A mere three days before the payroll comes due -- payroll that Frank McCourt can’t meet -- the Dodgers have filed for bankruptcy, reports Richard Sandomir. With that, the legal game begins.
Obviously the situation is fluid, and more details will stream in as the morning and day progresses, but for the time being, this could buy McCourt some time. Why? because a bankruptcy filing puts a halt on all legal action with respect to the bankruptcy estate (i.e. the Dodgers). McCourt will certainly argue that this will prevent a takeover from Major League Baseball, though the court may decide differently when it gets a chance to weigh in, likely in the next few days.
The problem for McCourt is that the kind of bankruptcy the Dodgers have certainly filed is designed to reorganize the financial house. Frank McCourt, however, does not have a plan available to him to do such a thing or else he would have already done it. The filing isn’t yet circulating (UPDATE: here it is) but my guess is that he’s going to ask the court to order that the Fox TV deal be executed -- assuming Fox wants to still do it, which it has been reported it may not -- thereby providing funding.
The problem with that, of course, is that the bankruptcy court won’t approve of anything that is not seen as in the best interests of
the Dodgers the Dodgers’ creditors,* it’s obvious that Major League Baseball and others would come in and make a strong case that the Fox deal is not the best deal they could make.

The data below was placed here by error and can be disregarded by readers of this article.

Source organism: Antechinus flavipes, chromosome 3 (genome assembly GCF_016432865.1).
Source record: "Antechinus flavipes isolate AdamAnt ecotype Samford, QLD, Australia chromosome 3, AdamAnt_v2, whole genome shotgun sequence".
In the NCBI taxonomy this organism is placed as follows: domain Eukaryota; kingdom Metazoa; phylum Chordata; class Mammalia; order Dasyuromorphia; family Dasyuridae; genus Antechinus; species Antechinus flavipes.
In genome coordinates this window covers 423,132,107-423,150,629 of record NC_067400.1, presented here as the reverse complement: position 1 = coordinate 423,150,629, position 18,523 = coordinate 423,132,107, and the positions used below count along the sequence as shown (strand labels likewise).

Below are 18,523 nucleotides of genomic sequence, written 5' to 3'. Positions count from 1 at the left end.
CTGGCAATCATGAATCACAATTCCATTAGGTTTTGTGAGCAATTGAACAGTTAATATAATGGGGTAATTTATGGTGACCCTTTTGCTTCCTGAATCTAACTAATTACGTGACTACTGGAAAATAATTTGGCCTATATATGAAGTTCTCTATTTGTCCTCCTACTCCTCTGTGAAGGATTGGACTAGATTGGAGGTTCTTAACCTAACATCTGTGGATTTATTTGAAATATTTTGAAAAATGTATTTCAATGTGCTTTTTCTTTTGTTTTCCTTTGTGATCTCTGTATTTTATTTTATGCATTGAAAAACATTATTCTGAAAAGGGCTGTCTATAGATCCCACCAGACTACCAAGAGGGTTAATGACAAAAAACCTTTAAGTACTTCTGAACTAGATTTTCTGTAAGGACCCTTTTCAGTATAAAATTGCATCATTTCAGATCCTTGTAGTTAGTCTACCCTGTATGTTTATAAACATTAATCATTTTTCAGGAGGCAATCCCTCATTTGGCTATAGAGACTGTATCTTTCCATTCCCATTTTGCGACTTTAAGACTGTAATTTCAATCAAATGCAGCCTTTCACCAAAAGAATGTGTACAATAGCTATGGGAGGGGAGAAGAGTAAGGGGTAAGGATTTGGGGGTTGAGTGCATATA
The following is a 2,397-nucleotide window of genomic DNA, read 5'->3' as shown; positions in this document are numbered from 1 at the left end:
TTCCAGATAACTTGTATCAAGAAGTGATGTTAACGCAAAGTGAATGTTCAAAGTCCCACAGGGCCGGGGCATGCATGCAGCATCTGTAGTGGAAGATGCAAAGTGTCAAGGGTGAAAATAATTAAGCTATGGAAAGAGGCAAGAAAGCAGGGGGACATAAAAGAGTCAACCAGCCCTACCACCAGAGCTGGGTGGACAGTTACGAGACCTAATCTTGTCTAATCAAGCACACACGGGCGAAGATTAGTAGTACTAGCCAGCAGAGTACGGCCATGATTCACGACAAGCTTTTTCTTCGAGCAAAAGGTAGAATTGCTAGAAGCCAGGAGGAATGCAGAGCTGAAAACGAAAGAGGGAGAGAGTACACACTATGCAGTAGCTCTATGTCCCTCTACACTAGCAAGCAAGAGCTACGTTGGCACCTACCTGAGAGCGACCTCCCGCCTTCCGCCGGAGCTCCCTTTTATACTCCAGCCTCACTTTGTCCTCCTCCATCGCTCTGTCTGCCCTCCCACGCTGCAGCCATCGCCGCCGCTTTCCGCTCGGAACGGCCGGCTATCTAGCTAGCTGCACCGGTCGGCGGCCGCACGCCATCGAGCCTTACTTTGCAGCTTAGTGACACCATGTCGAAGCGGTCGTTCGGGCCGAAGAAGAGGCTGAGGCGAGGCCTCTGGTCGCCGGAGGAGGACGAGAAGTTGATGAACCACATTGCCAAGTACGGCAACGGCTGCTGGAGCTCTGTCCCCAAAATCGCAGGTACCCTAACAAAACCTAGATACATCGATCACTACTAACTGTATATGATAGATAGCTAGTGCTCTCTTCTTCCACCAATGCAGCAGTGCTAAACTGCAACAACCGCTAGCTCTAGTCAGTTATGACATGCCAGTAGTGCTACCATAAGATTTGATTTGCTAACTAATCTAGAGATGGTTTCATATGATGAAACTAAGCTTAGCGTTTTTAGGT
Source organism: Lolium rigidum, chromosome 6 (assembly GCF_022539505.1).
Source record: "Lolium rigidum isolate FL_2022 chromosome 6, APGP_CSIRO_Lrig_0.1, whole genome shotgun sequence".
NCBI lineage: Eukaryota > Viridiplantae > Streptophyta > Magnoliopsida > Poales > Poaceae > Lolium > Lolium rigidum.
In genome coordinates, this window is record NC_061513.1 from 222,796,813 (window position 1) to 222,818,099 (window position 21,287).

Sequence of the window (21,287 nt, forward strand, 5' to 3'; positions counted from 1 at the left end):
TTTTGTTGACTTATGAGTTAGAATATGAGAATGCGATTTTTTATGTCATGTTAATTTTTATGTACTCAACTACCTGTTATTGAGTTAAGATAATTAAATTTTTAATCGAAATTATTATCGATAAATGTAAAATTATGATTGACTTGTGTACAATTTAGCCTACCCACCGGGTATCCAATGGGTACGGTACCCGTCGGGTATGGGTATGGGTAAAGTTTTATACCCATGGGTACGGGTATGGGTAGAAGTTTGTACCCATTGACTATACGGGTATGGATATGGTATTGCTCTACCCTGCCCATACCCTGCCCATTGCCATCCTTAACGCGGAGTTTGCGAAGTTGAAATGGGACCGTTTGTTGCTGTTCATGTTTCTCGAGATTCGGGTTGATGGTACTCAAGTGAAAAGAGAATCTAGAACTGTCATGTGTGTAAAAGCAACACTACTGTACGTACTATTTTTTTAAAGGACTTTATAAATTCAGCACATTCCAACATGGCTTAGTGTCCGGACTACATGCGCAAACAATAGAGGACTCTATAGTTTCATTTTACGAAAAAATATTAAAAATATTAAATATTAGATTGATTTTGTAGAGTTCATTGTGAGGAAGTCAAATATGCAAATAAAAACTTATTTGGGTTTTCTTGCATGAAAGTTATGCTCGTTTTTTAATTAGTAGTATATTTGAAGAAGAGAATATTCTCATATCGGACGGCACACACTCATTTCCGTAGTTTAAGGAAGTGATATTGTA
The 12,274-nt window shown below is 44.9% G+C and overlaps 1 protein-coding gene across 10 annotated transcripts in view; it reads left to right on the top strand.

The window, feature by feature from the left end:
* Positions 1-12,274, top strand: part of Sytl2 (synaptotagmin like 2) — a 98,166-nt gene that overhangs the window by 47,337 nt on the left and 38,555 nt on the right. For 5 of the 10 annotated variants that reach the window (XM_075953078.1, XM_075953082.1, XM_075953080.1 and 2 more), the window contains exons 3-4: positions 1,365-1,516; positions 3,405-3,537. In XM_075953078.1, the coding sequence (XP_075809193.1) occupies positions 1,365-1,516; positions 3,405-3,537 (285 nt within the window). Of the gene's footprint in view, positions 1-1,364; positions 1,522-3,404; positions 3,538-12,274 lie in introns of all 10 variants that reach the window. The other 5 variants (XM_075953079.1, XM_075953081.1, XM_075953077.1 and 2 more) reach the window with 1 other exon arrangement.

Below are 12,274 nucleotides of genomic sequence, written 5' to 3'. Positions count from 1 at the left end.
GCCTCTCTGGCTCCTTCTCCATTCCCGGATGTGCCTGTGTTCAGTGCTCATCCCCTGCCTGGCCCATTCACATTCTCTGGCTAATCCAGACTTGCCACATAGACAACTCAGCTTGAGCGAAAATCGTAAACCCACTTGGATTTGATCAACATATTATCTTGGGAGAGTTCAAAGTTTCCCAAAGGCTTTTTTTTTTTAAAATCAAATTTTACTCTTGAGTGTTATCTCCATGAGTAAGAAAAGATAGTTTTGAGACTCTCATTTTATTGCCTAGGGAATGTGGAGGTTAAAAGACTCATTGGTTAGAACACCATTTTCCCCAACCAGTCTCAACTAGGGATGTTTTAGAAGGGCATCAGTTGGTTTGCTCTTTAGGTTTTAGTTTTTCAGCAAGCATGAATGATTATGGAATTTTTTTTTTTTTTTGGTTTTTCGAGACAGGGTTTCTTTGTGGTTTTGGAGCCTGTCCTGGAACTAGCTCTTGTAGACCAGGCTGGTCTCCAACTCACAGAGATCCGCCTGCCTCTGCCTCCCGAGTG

If McCourt can do no better, the court may very well order a sale of the team. Perhaps auctioning it off, Texas Rangers-style. Which, by the way, would also put Major League Baseball in the same position it was in with respect to the Rangers: less-able to control who owns the team than it would otherwise be. Mark Cuban bid on the Rangers, after all. If his or some other non-chosen person’s money looked green to the bankruptcy court in such a scenario, Bud Selig would be hard-pressed to stop them from participating in a team auction.
But let us not get ahead of ourselves. For now, we simply have Frank McCourt where he was inevitably headed: bankruptcy court. And some time has been bought. A little anyway. The end game for McCourt, however, doesn’t look all that better than it did before.
*As always, remember that I am kind of a moron, at least as far as lawyers go, when it comes to bankruptcy. We have a lot of people familiar with bankruptcy law who hang out in the comments, however, so by all means, explore them a bit if the subject interests you. I’ll do my best to update with better information when I screw up.